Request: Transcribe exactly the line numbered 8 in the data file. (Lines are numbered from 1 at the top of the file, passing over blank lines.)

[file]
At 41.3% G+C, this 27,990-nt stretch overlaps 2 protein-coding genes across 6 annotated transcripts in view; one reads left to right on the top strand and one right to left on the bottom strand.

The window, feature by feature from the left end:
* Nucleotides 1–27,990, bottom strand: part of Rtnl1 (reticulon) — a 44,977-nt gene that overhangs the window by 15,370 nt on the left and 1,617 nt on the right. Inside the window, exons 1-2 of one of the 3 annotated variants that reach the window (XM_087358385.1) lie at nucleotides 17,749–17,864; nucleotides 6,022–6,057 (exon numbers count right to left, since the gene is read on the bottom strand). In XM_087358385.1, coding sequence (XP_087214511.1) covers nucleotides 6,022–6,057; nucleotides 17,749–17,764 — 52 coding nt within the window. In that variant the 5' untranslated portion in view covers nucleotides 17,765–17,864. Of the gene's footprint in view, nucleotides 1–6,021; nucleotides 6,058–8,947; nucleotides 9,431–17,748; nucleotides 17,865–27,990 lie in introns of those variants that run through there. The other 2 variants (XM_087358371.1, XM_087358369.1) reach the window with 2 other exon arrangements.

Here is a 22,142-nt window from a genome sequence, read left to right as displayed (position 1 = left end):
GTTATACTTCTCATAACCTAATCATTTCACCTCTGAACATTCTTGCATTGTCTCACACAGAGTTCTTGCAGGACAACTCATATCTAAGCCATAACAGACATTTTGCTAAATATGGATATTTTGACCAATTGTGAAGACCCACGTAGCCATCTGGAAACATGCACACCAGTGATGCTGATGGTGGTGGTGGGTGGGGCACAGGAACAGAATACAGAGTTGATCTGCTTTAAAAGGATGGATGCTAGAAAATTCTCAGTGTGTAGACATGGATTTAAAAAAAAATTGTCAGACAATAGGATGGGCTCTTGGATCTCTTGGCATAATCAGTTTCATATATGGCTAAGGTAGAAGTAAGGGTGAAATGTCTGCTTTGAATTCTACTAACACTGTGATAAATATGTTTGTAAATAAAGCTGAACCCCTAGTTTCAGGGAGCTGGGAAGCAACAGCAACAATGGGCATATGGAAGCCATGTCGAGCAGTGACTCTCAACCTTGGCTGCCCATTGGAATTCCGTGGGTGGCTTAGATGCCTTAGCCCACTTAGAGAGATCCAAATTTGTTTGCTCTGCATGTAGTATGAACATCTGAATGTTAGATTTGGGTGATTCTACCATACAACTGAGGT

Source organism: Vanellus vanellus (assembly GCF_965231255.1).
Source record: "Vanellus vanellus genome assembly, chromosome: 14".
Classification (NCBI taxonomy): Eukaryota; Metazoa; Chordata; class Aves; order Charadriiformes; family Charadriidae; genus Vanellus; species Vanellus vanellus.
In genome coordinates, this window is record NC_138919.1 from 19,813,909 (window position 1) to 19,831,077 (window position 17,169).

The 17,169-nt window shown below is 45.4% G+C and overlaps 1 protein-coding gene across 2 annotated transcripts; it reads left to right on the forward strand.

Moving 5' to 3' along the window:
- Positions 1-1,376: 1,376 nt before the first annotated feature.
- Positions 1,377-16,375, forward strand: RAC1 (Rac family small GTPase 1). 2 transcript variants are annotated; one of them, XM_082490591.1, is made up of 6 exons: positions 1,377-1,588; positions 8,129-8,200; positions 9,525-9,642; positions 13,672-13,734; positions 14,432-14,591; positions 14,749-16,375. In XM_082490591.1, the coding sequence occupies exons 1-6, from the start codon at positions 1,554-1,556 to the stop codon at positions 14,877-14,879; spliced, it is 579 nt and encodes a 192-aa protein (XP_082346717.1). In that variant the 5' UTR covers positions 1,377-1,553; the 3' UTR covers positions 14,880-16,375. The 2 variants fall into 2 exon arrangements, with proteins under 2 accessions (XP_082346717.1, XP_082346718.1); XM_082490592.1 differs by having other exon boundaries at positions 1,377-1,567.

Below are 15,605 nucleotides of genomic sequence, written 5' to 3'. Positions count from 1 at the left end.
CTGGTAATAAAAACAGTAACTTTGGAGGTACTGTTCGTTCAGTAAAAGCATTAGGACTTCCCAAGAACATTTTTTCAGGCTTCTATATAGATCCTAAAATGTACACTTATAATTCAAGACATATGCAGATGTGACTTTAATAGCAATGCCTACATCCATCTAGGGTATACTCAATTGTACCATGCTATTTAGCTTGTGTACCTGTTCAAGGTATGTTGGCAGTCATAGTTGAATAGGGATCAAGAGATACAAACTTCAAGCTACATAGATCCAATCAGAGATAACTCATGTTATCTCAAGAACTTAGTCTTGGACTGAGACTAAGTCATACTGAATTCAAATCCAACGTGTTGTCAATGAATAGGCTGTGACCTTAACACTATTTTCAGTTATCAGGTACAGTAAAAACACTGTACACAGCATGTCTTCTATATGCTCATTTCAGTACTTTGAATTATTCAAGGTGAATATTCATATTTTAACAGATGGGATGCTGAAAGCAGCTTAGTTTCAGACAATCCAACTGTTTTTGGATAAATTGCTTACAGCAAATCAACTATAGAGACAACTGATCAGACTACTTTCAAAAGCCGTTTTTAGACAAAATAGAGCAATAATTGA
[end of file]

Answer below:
Classification (NCBI taxonomy): Eukaryota; Metazoa; Chordata; class Aves; order Charadriiformes; family Charadriidae; genus Vanellus; species Vanellus vanellus.